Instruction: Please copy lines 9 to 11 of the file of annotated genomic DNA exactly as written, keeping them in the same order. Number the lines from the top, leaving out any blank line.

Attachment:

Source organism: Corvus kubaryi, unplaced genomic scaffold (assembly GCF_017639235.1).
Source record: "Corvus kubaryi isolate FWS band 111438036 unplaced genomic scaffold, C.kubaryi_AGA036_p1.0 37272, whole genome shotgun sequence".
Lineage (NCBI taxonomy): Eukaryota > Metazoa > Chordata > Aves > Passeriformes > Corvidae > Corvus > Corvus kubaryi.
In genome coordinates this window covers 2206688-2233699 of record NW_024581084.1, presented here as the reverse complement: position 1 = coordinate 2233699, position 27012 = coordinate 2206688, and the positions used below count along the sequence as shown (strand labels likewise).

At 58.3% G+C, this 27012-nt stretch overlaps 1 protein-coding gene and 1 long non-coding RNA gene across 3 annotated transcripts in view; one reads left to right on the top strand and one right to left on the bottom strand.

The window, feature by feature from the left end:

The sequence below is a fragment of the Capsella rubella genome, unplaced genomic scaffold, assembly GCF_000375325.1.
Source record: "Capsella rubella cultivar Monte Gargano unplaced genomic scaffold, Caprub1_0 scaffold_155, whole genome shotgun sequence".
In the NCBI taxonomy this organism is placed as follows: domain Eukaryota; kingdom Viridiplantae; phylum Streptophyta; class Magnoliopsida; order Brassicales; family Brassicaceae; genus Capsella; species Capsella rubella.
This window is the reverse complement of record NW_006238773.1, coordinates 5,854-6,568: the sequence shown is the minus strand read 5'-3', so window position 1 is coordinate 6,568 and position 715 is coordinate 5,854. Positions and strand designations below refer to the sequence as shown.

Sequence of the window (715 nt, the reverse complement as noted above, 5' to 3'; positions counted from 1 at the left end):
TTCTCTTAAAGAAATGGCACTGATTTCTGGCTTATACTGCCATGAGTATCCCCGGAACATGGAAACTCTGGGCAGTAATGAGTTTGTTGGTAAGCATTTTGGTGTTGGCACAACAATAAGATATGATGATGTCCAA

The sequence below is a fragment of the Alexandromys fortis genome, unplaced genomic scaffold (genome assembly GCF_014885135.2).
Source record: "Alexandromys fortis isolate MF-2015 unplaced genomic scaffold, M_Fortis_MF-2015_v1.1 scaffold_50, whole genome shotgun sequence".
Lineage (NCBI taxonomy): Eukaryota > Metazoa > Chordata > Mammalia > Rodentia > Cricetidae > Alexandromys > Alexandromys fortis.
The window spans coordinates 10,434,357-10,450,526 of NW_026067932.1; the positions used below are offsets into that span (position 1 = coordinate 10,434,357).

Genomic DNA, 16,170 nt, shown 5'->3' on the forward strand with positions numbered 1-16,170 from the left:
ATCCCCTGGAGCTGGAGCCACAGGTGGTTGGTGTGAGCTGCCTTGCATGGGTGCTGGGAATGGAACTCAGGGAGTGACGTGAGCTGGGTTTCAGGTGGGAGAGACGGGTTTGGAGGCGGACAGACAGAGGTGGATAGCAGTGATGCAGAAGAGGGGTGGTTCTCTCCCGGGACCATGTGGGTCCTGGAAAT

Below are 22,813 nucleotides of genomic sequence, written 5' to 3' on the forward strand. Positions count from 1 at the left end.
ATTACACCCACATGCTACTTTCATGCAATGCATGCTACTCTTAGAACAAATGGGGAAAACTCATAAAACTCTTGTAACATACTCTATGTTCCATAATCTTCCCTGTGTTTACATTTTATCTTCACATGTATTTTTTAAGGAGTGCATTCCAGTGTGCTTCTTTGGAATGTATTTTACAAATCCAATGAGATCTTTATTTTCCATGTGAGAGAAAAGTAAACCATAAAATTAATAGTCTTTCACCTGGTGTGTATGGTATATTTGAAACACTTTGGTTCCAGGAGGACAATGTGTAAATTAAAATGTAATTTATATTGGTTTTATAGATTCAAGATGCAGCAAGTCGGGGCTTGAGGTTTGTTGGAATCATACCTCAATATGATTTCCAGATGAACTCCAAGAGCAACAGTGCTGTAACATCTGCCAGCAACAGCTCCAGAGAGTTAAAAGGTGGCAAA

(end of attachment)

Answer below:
In the NCBI taxonomy this organism is placed as follows: domain Eukaryota; kingdom Viridiplantae; phylum Streptophyta; class Magnoliopsida; order Brassicales; family Brassicaceae; genus Capsella; species Capsella rubella.
This window is the reverse complement of record NW_006238773.1, coordinates 5,854-6,568: the sequence shown is the minus strand read 5'-3', so window position 1 is coordinate 6,568 and position 715 is coordinate 5,854. Positions and strand designations below refer to the sequence as shown.

Sequence of the window (715 nt, the reverse complement as noted above, 5' to 3'; positions counted from 1 at the left end):